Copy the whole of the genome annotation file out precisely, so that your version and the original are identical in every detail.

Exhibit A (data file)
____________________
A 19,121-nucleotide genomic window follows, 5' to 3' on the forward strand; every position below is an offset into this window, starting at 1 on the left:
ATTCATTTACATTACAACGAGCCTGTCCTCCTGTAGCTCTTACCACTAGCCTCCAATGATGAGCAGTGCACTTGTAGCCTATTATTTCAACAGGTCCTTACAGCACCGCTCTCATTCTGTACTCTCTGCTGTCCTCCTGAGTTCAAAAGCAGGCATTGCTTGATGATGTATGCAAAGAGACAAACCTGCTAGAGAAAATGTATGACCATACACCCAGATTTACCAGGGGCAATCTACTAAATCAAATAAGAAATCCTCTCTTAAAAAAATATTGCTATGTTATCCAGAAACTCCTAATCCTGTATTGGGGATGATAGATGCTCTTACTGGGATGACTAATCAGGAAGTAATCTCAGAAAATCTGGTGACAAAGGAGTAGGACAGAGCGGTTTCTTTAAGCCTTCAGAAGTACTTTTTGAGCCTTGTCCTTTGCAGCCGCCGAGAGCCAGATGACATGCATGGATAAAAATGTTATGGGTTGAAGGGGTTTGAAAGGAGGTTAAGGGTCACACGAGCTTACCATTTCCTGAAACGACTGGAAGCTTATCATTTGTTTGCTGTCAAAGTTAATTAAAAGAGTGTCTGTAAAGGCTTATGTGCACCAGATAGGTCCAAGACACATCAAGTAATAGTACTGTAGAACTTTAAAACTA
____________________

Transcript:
A 19,121-nucleotide genomic window follows, 5' to 3' on the forward strand; every position below is an offset into this window, starting at 1 on the left:
ATTCATTTACATTACAACGAGCCTGTCCTCCTGTAGCTCTTACCACTAGCCTCCAATGATGAGCAGTGCACTTGTAGCCTATTATTTCAACAGGTCCTTACAGCACCGCTCTCATTCTGTACTCTCTGCTGTCCTCCTGAGTTCAAAAGCAGGCATTGCTTGATGATGTATGCAAAGAGACAAACCTGCTAGAGAAAATGTATGACCATACACCCAGATTTACCAGGGGCAATCTACTAAATCAAATAAGAAATCCTCTCTTAAAAAAATATTGCTATGTTATCCAGAAACTCCTAATCCTGTATTGGGGATGATAGATGCTCTTACTGGGATGACTAATCAGGAAGTAATCTCAGAAAATCTGGTGACAAAGGAGTAGGACAGAGCGGTTTCTTTAAGCCTTCAGAAGTACTTTTTGAGCCTTGTCCTTTGCAGCCGCCGAGAGCCAGATGACATGCATGGATAAAAATGTTATGGGTTGAAGGGGTTTGAAAGGAGGTTAAGGGTCACACGAGCTTACCATTTCCTGAAACGACTGGAAGCTTATCATTTGTTTGCTGTCAAAGTTAATTAAAAGAGTGTCTGTAAAGGCTTATGTGCACCAGATAGGTCCAAGACACATCAAGTAATAGTACTGTAGAACTTTAAAACTA